Eating Your Way Through Depression
Women tend to do this a lot. We eat our way through our depressions and sometimes don't even recognize what we're doing until 20 pounds later. The food acts much like a drink of alcohol or a drug would - it medicates you temporarily but then only exacerbates the original problem.
So what do you do? Most antidepressants increase your appetite. Diets haven't worked. Well, you need to try and get to the emotional core of things and try to offer yourself alternatives and choices to eating.
Tips to try and end eating your way through your depression...
1. Get Moving. Try some sort of exercise routine. Something that has a mental/phsical connection is even better. Thai Chi. Yoga. Pilates. But whatever you do will work...running, walking, dancing, floorwork.
2. Delay Eating. Your hand is on the snack drawer, what do you do? Stop and think about it for 5 to 10 minutes. Can you rationalize eating this snack? Is it healthy? Is it really caloric, sweet, or salty? Can you wait until later? If you delay and think about what you are about to put into your mouth, you may walk away entirely.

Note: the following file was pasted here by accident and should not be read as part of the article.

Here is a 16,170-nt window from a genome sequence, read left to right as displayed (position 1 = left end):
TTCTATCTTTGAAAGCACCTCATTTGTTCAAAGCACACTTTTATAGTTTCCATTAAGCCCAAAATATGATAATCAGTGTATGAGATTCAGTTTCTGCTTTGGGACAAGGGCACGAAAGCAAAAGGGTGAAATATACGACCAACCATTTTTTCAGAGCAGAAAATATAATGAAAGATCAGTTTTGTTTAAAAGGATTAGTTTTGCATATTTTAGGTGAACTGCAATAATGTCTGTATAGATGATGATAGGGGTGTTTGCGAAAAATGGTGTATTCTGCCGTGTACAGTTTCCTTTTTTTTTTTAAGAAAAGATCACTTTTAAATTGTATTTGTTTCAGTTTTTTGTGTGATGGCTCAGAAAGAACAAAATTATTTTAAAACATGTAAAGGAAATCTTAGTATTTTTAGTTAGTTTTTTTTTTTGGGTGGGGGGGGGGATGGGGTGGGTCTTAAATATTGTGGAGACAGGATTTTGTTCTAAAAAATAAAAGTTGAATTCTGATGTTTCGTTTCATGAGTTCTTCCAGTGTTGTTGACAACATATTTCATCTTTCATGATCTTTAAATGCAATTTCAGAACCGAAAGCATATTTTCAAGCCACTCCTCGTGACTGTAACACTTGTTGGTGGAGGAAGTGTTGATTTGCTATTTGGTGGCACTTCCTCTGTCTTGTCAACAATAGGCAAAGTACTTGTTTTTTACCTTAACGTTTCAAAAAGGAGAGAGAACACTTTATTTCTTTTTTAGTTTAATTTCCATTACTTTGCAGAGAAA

3. Start writing. Get out your journal or a plain piece of writing paper and start jotting down your feelings. How do you feel right now? Are you anxious, bored, angry? This will help you make a connection between your eating and your feelings. And give you something else to do!
4. Find another oral fixation. Find something else to keep your mouth busy while doing mindless things like watching t.v. Drink water. Suck on a sugarless lollypop. Chew on a ginger stick. Chew gum.
5. Talk about it. Don't forget one of the major pieces in battling depression. Talk about your feelings with someone you trust. A close family member or friend. Your religious leader. Your counselor or therapist. Your physician. Just keep talking:)
*TIP: Try this book: Break Free From Emotional Eating
Lisa Angelettie, "GirlShrink" is an online advice authority. Her site GirlShrink.com is the #1 "Advice & Counseling" site on the web. Visit her site for a personal advice session. Please visit us for more discussion on this topic in the depression forum to talk about it further. Don't forget to subscribe to our newsletter for topics in the news, new articles, website & book reviews, and other useful mental health resources. Subscribe below.
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